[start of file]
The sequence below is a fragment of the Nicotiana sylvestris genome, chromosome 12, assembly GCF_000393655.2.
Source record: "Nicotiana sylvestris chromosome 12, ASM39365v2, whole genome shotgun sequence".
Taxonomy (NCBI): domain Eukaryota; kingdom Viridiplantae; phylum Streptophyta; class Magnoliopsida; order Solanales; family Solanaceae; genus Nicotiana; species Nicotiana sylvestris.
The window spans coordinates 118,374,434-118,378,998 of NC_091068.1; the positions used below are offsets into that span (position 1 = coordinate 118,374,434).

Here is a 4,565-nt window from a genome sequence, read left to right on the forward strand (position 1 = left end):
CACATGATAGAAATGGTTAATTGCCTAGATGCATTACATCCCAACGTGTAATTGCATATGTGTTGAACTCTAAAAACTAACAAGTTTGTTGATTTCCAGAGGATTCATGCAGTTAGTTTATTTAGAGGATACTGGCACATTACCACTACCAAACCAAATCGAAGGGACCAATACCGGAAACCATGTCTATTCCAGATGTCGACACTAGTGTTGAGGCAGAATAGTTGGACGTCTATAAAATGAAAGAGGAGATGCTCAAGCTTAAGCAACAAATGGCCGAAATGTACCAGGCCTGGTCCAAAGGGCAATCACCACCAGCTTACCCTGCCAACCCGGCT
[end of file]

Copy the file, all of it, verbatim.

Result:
The sequence below is a fragment of the Nicotiana sylvestris genome, chromosome 12, assembly GCF_000393655.2.
Source record: "Nicotiana sylvestris chromosome 12, ASM39365v2, whole genome shotgun sequence".
Taxonomy (NCBI): domain Eukaryota; kingdom Viridiplantae; phylum Streptophyta; class Magnoliopsida; order Solanales; family Solanaceae; genus Nicotiana; species Nicotiana sylvestris.
The window spans coordinates 118,374,434-118,378,998 of NC_091068.1; the positions used below are offsets into that span (position 1 = coordinate 118,374,434).

Here is a 4,565-nt window from a genome sequence, read left to right on the forward strand (position 1 = left end):
CACATGATAGAAATGGTTAATTGCCTAGATGCATTACATCCCAACGTGTAATTGCATATGTGTTGAACTCTAAAAACTAACAAGTTTGTTGATTTCCAGAGGATTCATGCAGTTAGTTTATTTAGAGGATACTGGCACATTACCACTACCAAACCAAATCGAAGGGACCAATACCGGAAACCATGTCTATTCCAGATGTCGACACTAGTGTTGAGGCAGAATAGTTGGACGTCTATAAAATGAAAGAGGAGATGCTCAAGCTTAAGCAACAAATGGCCGAAATGTACCAGGCCTGGTCCAAAGGGCAATCACCACCAGCTTACCCTGCCAACCCGGCT